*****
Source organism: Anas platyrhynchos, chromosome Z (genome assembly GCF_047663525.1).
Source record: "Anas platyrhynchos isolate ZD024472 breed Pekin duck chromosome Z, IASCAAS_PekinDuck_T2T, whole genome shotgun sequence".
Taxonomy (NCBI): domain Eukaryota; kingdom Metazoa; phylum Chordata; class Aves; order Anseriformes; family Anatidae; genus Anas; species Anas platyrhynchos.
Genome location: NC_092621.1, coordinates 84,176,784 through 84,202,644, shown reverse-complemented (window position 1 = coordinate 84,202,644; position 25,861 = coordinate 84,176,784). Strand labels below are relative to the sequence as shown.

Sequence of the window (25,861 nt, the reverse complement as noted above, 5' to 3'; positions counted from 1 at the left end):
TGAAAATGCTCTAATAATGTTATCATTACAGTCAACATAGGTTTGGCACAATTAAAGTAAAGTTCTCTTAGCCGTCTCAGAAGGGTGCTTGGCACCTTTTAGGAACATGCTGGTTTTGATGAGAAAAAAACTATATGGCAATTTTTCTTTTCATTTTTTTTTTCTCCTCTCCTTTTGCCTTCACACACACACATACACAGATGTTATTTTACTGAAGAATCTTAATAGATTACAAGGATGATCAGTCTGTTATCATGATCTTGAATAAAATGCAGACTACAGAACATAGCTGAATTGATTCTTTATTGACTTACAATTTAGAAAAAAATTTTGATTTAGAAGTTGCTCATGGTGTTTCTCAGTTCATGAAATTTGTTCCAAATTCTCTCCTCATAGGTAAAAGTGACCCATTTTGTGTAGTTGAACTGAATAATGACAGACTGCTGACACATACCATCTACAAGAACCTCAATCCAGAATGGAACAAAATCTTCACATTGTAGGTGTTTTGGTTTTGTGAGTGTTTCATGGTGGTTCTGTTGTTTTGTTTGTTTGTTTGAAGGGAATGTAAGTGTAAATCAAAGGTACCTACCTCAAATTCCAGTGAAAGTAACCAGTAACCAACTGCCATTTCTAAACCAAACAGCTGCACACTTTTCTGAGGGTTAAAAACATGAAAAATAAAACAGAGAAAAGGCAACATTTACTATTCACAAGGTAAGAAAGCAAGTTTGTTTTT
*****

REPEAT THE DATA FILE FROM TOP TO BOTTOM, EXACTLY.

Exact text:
Source organism: Anas platyrhynchos, chromosome Z (genome assembly GCF_047663525.1).
Source record: "Anas platyrhynchos isolate ZD024472 breed Pekin duck chromosome Z, IASCAAS_PekinDuck_T2T, whole genome shotgun sequence".
Taxonomy (NCBI): domain Eukaryota; kingdom Metazoa; phylum Chordata; class Aves; order Anseriformes; family Anatidae; genus Anas; species Anas platyrhynchos.
Genome location: NC_092621.1, coordinates 84,176,784 through 84,202,644, shown reverse-complemented (window position 1 = coordinate 84,202,644; position 25,861 = coordinate 84,176,784). Strand labels below are relative to the sequence as shown.

Sequence of the window (25,861 nt, the reverse complement as noted above, 5' to 3'; positions counted from 1 at the left end):
TGAAAATGCTCTAATAATGTTATCATTACAGTCAACATAGGTTTGGCACAATTAAAGTAAAGTTCTCTTAGCCGTCTCAGAAGGGTGCTTGGCACCTTTTAGGAACATGCTGGTTTTGATGAGAAAAAAACTATATGGCAATTTTTCTTTTCATTTTTTTTTTCTCCTCTCCTTTTGCCTTCACACACACACATACACAGATGTTATTTTACTGAAGAATCTTAATAGATTACAAGGATGATCAGTCTGTTATCATGATCTTGAATAAAATGCAGACTACAGAACATAGCTGAATTGATTCTTTATTGACTTACAATTTAGAAAAAAATTTTGATTTAGAAGTTGCTCATGGTGTTTCTCAGTTCATGAAATTTGTTCCAAATTCTCTCCTCATAGGTAAAAGTGACCCATTTTGTGTAGTTGAACTGAATAATGACAGACTGCTGACACATACCATCTACAAGAACCTCAATCCAGAATGGAACAAAATCTTCACATTGTAGGTGTTTTGGTTTTGTGAGTGTTTCATGGTGGTTCTGTTGTTTTGTTTGTTTGTTTGAAGGGAATGTAAGTGTAAATCAAAGGTACCTACCTCAAATTCCAGTGAAAGTAACCAGTAACCAACTGCCATTTCTAAACCAAACAGCTGCACACTTTTCTGAGGGTTAAAAACATGAAAAATAAAACAGAGAAAAGGCAACATTTACTATTCACAAGGTAAGAAAGCAAGTTTGTTTTT